Judaica in Leiden
An exhibition in Leiden University Library at the occasion of the Congress
of European Association of Jewish Studies, Amsterdam 21-25 juli 2002.
by Albert van der Heide
The Hebrew Manuscripts of Leiden University Library
In all imaginable respects, the Leiden collection of Hebrew manuscripts
is a scholarly collection. Written by and for scholars, the manuscripts
were purchased and collected, primarily by J.J. Scaliger and L. Warner,
for scholarly purposes, and nowadays still serve Judaic scholars all over
the world as sources for their research.
As the manuscripts were never chosen for their outward appearance and
beauty, the appreciation of their value depends upon the knowledge of
their content. It is therefore most fortunate that in the 1850s, no less
an authority than Moritz Steinschneider (1816–1907) graciously accepted
the task to prepare a full description of the collection. His opinion,
quoted above in his own inimitable and terse Latin, gratifies all those
who know how to appreciate the words of an absolute master in the description
and evaluation of ancient Hebrew texts. This excellent and variegated
collection is unsurpassed, as regards antiquity, importance and rarity.
The collection as a whole consists of three chronologically distinct parts.
The oldest holds eighteen Hebrew manuscripts from the legacy of the famous
historian and orientalist Josephus Justus Scaliger (1540–1609), who accepted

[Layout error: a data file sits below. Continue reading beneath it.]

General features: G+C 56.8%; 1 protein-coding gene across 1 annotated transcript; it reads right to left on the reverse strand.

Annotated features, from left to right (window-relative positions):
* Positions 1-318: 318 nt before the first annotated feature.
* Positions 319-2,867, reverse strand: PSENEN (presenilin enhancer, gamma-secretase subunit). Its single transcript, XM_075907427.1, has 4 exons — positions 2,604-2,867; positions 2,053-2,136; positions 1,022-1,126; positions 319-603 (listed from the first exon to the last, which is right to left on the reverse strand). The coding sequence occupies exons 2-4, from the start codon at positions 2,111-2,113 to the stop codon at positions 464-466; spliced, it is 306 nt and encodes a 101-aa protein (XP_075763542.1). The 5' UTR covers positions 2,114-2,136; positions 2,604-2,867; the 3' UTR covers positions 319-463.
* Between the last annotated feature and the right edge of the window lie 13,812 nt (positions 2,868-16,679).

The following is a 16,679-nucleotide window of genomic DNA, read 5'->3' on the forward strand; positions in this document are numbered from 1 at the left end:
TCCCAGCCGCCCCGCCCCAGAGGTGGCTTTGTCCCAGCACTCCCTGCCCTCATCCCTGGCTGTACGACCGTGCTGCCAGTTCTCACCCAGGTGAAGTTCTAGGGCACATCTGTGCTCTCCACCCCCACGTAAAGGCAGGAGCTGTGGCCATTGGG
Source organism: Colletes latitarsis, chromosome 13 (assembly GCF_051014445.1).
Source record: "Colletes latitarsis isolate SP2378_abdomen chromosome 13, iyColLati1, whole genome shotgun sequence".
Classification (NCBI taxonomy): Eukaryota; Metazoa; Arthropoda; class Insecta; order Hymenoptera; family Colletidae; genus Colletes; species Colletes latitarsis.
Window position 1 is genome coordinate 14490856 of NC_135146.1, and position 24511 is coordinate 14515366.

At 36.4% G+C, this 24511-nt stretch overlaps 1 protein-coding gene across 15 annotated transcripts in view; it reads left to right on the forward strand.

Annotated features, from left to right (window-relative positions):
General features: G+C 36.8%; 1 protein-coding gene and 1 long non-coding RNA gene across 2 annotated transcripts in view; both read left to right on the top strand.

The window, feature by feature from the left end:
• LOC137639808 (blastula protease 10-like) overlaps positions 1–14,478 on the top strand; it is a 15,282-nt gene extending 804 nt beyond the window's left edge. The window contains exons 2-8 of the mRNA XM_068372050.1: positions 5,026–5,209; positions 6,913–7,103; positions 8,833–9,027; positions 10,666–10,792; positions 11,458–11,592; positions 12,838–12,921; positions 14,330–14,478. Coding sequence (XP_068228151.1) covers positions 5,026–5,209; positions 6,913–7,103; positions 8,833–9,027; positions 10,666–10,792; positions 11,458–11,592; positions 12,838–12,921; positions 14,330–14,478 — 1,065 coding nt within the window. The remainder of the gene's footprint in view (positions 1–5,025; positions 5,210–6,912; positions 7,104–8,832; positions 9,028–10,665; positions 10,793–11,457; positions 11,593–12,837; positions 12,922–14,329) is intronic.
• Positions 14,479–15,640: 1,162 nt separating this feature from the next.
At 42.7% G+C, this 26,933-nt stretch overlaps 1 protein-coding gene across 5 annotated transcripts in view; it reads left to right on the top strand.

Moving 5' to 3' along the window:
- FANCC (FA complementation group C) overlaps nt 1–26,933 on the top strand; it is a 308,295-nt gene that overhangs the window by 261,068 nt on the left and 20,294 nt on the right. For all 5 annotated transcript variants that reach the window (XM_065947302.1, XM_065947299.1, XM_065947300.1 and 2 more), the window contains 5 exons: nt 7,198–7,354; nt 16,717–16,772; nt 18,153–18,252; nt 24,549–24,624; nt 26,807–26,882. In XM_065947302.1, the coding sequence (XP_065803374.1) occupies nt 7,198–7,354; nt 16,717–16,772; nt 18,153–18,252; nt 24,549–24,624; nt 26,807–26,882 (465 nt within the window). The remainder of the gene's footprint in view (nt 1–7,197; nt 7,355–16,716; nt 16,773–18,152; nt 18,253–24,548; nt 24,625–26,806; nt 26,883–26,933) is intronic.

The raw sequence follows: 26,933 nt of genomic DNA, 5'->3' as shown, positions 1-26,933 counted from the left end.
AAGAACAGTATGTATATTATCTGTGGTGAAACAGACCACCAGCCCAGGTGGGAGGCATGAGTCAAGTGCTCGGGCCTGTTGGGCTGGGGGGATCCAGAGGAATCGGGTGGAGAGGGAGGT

the invitation to work at the recently established Leiden University in
1593. During a long and active scholarly life, Scaliger acquired such
sensational items as the unique manuscript of the Palestinian Talmud,
which had once belonged to the printer Daniel Bomberg (Or. 4720), a complete
medical library in one majestic volume (Or. 4719), and an early copy of
Rashi’s Biblical commentary (Or. 1197).
Levinus Warner (1619–1665) was an orientalist of German descent who for
many years served as a representative of the Dutch government in Istanbul.
He collected (and studied) a great number of oriental manuscripts in Hebrew,
Arabic and other languages, which,after his untimely death, he bequeathed
to his alma mater, the Leiden University. Of particular interest
were his contacts with the Karaite community of Istanbul, which forhim,
as a Protestant, had a specific fascination. Not only the acquisition
of a volume with 23 different Karaite works (Exhibit 20), but also his
personal notes in many of the Karaite manuscripts (e.g. Exhibit 5) testify
to this special interest. In addition, the Warner bequest contains many
important medieval philosophical and scientific works, among which an
early copy of the Guide of the Perplexed by Moses Maimonides (Or.
18; see also Or. 4745 and Or. 4723).
The latter part of the collection, sometimes called the ‘Codices post-Warneriani’,
stems from a variety of provenances and, although it contains some interesting
items, it is decidedly less distinctive. Remarkable nonetheless are, for
example,the voluminous liturgical manuscript from Fez (Or. 4814) and the
almost completely unpublished oeuvre of the early Haskalah philosopher
Naftali Herz Ulman (Or. 4808). In this same category belong the various
products of Christian Hebraism at the University and elsewhere in the
Dutch Republic (Or. 1459a and Or. 3148a).
The exhibition aims to give a well-balanced choice of the material available
and tries to visualise this by a division over several categories. Unfortunately,
too many interesting and valuable books had to remain on the shelves.
M. Steinschneider, Catalogus Codicum Hebraeorum Bibliothecae Academiae
Lugduno-Batavae (Leiden 1858)
Albert van der Heide, Hebrew Manuscripts of Leiden University Library
(Leiden 1977), esp. pp. 1–25: Introduction
Levinus Warner and his Legacy. Three Centuries Legatum Warnerianum
in the Leiden University Library (Leiden 1970)
(Leiden, July 2002)
by Gerrit-Jan Bouwman and Albert van der Heide